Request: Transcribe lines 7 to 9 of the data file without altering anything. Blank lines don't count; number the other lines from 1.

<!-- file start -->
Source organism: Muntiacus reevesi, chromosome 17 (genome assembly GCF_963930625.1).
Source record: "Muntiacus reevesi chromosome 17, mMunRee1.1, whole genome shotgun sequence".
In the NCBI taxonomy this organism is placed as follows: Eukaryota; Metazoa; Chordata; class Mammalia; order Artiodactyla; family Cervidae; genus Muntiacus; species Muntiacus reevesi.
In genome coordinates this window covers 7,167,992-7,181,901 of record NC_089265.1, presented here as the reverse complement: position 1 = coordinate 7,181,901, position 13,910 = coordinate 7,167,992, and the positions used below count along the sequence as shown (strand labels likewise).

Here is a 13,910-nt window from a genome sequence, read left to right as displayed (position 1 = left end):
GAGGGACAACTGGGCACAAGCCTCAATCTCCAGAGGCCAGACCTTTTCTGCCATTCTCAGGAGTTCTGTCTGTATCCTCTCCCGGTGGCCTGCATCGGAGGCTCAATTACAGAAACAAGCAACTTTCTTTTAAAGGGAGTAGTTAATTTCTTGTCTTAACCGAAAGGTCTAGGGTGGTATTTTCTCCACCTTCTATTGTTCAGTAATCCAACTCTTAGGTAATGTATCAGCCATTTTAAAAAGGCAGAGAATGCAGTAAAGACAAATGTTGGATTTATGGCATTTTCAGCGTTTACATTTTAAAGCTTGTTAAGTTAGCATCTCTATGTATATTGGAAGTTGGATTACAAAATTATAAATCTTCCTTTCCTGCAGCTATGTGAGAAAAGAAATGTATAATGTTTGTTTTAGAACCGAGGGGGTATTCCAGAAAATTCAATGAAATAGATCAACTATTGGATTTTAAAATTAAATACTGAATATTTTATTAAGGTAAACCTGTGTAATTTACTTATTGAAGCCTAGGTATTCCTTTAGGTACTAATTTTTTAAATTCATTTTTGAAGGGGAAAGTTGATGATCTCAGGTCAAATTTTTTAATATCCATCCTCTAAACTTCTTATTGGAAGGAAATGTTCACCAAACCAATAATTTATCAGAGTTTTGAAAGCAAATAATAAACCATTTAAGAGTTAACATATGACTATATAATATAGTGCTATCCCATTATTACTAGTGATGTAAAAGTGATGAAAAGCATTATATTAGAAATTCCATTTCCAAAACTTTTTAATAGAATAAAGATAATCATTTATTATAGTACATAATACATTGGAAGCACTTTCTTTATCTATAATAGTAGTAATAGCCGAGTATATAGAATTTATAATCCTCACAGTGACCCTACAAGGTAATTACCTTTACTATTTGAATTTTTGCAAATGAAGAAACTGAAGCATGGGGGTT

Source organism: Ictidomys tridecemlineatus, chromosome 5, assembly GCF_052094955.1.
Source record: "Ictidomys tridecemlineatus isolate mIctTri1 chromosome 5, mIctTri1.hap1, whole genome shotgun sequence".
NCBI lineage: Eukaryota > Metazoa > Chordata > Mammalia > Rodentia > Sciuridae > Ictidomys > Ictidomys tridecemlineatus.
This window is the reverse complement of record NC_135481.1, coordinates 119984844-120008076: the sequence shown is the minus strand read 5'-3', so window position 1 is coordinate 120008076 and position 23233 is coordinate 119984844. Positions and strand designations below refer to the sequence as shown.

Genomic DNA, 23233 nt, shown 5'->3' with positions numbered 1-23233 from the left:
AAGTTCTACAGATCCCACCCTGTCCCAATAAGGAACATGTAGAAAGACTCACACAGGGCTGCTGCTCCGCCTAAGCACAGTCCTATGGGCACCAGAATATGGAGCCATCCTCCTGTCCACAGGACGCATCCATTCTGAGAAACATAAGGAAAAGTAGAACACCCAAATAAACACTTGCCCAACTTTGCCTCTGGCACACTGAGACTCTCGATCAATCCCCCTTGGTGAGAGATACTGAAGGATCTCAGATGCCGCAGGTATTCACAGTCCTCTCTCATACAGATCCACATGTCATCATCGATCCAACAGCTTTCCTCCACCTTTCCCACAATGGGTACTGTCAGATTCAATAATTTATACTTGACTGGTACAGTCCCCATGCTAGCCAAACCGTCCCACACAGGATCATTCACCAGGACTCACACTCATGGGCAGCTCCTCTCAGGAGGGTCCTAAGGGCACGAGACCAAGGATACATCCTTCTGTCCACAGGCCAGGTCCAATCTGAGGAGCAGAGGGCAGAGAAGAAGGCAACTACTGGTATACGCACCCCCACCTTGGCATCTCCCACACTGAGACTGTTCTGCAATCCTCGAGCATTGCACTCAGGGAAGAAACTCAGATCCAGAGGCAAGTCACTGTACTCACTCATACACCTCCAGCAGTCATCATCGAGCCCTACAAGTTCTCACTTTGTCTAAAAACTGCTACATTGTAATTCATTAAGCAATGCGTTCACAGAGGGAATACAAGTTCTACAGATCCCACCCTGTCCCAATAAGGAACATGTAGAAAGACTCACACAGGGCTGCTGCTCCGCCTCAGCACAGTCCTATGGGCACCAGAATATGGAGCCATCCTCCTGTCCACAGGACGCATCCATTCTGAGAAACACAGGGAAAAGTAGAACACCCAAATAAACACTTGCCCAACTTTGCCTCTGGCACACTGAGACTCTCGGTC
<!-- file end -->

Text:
Source organism: Ictidomys tridecemlineatus, chromosome 5, assembly GCF_052094955.1.
Source record: "Ictidomys tridecemlineatus isolate mIctTri1 chromosome 5, mIctTri1.hap1, whole genome shotgun sequence".
NCBI lineage: Eukaryota > Metazoa > Chordata > Mammalia > Rodentia > Sciuridae > Ictidomys > Ictidomys tridecemlineatus.